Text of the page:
ssing Tampa Bay
coach contacts team
TAMPA, Fla. (AP) - Tampa Bay
coach Tony Dungy spoke with a
Buccaneers assistant who has been
missing since last weekend but shed
little light Wednesday on his where-
"There's not really a lot new to
report:' Dungy said of Wendell Avery.
"The only thing I know is he is fine.
But other than that I don't really have
a lot of information."
Avery, 44, was last seen by the team
during a staff meeting Saturday night
in Atlanta, about 15 hours before the
Bucs played the Falcons at the Georgia
Dome. He did not attend the gatte
Sunday and a missing person's report
as filed the following day with
tlanta police, who have asked for the
public's help in locating him.
Dungy declined to say when he had
spoken with Avery, a former college
teammate who is in his second season
as an offensive assistant with the
Gretzky named Team
TORONTO (AP) - Wayne Gretzky,
intent on bringing a gold medal to
Canada, will lead his country's hockey
team at the 2002 Winter Olympics.
He will be the executive director of
the team for the Salt Lake City Games,
with Toronto coach and general manag-
er Pat Quinn the coach.
"We all understand the pressure
we're under," Gretzky said yesterday.
"We all understand the situation that
Cere it, but we feel confident about
"We have a vision," Quinn added,
"and that vision is Canada with the
Gretzk's last iternataioal gate a
a player catte during Catada's loss to
Finland in the bronze-medal game at
the 1998 Nagano Olympics.
"He is the ideal Canadian for this
sition," Canadian Hockev
ssociation president Bob Nicholson
extended to 1 year
NEW YORK (AP) Marty
McSorley received the last rulintg for
his hit on Donald Brashear. and he'll
have to wait a little longer to resume
s NHL career.
McSorley on Tuesday had his sus-
pension extended by NHL commis-
sioner Gary Bettman to Feb. 20
one day short of a year - for a
stick-swinging attack to Brashear's
head. The ban is the harshest penal-
tv for on-ice violence in NHL histo-
The vicious hit in the waning see-
ds of a game no longer in doubt
ded McSorley in trouble with the
league and the law.
The former Boston Bruins
enforcer was convicted in a
Canadian court on Oct. 6 of assault
with a weapon and received a sus-
McSorley was banned for the final
23 games of last season after he
struck the Vancouver Canucks for-
ward, and needed to apply to
Bettman before returning to the ice.
"I have eliminated immediate
reinstatement asan appropriate
result," Bettman said in an eight-
page decision. "Nor, however, am I
comfortable with imposing a 'life-
time ban' on Mr. McSorlev"
Bettman's ruling Tuesday, after an
Oct. 31 meeting, was that McSorley
must sit out a total of one year.
hite Sox' Manuel
amed top AL skipper
NEW YORK (AP) -- Jerry Manuel
had just been voted American League
Manager of the Year, and to listen to
him speak, he had nothing to do with
"I try to do is make sure I remove
myself and put the team first in all
aspects," the Chicago White Sox
manager said yesterday after winning
award in a runaway.
-In a race that was no cliffhanger.
Manuel received 25 first-place bal-
lots and three seconds for 134 points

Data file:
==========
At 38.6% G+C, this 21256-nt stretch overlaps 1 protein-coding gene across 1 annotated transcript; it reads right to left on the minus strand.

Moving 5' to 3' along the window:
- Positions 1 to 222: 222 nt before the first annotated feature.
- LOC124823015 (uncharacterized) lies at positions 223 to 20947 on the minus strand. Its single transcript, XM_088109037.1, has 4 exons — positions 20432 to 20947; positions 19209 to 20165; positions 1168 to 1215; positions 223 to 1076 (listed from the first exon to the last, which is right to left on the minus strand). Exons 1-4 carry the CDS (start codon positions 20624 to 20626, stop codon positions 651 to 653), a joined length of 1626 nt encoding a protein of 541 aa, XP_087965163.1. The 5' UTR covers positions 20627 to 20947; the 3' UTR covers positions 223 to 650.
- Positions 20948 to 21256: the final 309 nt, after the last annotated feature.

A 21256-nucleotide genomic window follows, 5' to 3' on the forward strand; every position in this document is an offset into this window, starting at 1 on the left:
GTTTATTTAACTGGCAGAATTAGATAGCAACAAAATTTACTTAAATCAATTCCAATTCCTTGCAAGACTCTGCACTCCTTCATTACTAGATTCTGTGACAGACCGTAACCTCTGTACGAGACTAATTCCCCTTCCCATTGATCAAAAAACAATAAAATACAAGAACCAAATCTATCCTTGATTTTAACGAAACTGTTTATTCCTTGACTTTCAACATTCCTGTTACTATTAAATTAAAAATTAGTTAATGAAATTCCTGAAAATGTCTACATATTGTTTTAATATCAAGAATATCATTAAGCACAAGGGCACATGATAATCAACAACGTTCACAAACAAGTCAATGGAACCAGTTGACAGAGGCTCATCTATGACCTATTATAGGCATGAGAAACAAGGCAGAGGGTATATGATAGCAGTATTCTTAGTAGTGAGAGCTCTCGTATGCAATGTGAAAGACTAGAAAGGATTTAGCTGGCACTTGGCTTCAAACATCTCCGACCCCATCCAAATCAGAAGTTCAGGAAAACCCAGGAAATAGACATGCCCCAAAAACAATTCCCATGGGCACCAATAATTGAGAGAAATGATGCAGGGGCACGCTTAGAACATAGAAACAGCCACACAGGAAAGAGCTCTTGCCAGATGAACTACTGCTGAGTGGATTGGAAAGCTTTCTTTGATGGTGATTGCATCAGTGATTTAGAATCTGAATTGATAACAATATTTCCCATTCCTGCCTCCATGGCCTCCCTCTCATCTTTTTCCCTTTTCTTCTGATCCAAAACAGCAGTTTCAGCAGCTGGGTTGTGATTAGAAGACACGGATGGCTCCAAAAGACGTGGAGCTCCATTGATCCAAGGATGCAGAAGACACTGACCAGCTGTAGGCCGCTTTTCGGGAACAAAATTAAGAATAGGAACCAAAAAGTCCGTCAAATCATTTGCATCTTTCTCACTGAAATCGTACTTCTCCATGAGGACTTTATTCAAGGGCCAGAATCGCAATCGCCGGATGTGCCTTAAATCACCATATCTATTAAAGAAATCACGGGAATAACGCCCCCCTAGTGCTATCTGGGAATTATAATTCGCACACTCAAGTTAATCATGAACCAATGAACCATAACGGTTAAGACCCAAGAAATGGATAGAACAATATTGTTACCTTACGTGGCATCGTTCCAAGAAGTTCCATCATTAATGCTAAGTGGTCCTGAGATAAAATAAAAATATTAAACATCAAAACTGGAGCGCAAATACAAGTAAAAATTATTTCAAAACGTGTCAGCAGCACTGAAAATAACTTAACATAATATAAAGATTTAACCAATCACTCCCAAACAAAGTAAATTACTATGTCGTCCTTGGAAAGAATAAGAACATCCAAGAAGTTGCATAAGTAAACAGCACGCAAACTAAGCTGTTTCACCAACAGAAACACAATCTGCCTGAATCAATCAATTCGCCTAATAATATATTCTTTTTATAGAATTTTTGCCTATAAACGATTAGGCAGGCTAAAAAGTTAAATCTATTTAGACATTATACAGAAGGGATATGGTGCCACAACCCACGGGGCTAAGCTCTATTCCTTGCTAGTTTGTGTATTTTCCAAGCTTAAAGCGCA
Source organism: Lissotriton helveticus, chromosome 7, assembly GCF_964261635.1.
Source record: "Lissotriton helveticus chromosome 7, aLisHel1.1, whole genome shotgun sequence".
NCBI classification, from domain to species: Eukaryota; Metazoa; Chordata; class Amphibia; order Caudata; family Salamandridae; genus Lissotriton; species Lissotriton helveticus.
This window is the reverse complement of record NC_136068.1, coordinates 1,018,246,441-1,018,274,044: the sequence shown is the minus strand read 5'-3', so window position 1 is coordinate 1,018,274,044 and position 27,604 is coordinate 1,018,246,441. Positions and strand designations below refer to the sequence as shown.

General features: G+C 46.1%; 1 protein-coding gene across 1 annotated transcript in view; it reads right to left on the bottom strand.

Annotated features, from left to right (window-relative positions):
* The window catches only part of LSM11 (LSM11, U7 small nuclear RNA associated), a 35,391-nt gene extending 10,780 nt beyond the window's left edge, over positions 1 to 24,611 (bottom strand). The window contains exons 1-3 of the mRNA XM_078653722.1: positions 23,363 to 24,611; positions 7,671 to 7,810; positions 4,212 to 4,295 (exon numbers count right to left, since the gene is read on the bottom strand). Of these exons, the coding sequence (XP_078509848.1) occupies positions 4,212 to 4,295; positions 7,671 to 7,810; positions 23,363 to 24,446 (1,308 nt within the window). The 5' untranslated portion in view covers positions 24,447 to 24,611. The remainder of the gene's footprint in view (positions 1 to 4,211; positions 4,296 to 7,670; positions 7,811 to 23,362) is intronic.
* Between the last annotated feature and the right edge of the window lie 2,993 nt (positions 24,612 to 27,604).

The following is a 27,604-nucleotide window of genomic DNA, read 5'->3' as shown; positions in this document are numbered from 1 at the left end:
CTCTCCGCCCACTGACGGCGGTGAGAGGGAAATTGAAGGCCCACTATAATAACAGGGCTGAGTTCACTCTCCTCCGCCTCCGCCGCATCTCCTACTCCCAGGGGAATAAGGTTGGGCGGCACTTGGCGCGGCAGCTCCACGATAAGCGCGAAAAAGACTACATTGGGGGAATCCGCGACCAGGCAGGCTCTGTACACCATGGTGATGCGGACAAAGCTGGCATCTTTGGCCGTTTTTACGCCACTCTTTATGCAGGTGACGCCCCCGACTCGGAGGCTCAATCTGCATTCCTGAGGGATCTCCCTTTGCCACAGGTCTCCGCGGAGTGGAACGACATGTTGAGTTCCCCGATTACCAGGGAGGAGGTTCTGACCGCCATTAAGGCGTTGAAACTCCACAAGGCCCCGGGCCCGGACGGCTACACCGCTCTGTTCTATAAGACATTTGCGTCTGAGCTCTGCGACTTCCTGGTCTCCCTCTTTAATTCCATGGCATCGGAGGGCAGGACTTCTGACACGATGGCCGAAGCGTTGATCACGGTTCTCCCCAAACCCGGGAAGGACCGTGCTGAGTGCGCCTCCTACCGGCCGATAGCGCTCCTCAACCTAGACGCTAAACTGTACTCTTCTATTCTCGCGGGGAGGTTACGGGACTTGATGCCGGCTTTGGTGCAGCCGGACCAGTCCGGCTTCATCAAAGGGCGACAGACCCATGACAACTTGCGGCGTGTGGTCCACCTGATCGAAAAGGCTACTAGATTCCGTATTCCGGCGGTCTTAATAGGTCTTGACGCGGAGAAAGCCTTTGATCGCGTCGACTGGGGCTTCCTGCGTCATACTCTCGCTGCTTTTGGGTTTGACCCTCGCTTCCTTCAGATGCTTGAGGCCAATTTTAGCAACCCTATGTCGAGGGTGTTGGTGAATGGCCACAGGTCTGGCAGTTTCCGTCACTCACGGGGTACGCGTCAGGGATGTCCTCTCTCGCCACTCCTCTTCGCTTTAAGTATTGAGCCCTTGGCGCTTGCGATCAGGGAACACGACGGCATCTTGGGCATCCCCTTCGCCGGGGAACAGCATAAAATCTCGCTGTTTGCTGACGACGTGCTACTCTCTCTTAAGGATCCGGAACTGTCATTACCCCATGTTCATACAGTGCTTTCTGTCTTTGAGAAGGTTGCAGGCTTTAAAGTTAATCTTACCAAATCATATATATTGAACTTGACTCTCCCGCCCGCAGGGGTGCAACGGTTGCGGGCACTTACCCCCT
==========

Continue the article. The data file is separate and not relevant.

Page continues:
in voting by the Baseball Writers'
Association of America.
Oakland's Art Howe, whose team
won the AL West title, was second for
the second straight season, getting 74
points with two firsts, 20 seconds and
P "You don't have to necessarily like
me," Manuel said, recalling his
spring-training speech to the team.
"I'm not going to be a player's man-
ager or whatever they want to call it.
I just want you to do what's best for
the team and respect the office of
manager more than anything else.
Hopefully that has worked here for
the White Sox"
s NHL results
PiTTsBURGH 5, Philadelphia 2
Montreal 4, FLoRIDA 2
TORONTo 5, Carolina 0
Nashville 4, NEW JERSEY 3
PHILADELPHIA 103, Detroit 94
NDIANA 108, Milwaukee 97
New Jersey 102, WASHINGToN 86
Cleveland 99, NEW YORK 97
MAMI 87, Seattle 81
riotte 96, ORLANDo 90
fate rests in Ypsi
By Shawn Kemp
Daily Sports Writer
For the Michigan men's cross country team to qualify
for the NCAA championships, it would take a whole lot
of talent and a little bit of luck.
Fortunately, the Wolverines have the talent that could
earn them that trip. The fate lies in the hands of their
Saturday at I i a.m. in Ypsilanti, Michigan will com-
pete in the NCAA regional championships. Among the
ranked teams Michigan will face are No. 6 Wisconsin,
No. 15 Indiana, No. 18 Eastern Michigan and No. 23
Although the Wolverines are unranked, a second-place
finish would send them to Ames, Iowa, on Nov. 20 for the
NCAA championships. Michigan coach Ron Warhurst
said a third-place finish would give the Wolverines a
"way-outside chance" to qualify.
"There are 38 schools in our regional," Warhurst said.
"It'd be great if (the Wolverines) ran out of their heads M
and we qualified, but if we're in the top 10, that's a Michigan faces a
tremendous accomplishment." if it wants to adv
Warhurst expects junior Mark Pilja and senior Tom
Caughlan to run well. Pilja, who has been the used to racing1 I
Wolverines' No. I runner all season, should qualify for The vovng r
the NCAA individual finals "unless lie falls down," throughout thes
Warhurst said. ning 30-40 mil
The younger runners who round out the varsity squad miles per week
have two challenges. Not only do they have to run excep- "The young k
tional races for the Wolverines to advance, but they also want to undertr
have to adapt to running a 10-kilometer race -- used in Warhurst said.
the regional and national meets - rather than the 8-kilo- After last we
meter race they have been running all season. finished sevent
Warhurst said the weather could be a factor in how fast regional as defi
the runners go out in the race. Michigan would benefit "Maybe we
from sloppier weather, as its younger runners are not "But if this is it
Red-liners f orake
goals, know their roe
The Michigan Daily - Thursday, November 9, 2000 -13A
Cal, Penn State await
'M' tankers in Houston
By Eric Powell
The Michigan woimen's swimming
team won't have Carolina on its mind
this weekend at the Continental Airlines
Classic in IHouston, lexas.
Michigan suffered a heartbreaking
loss last weekend at North Carolina,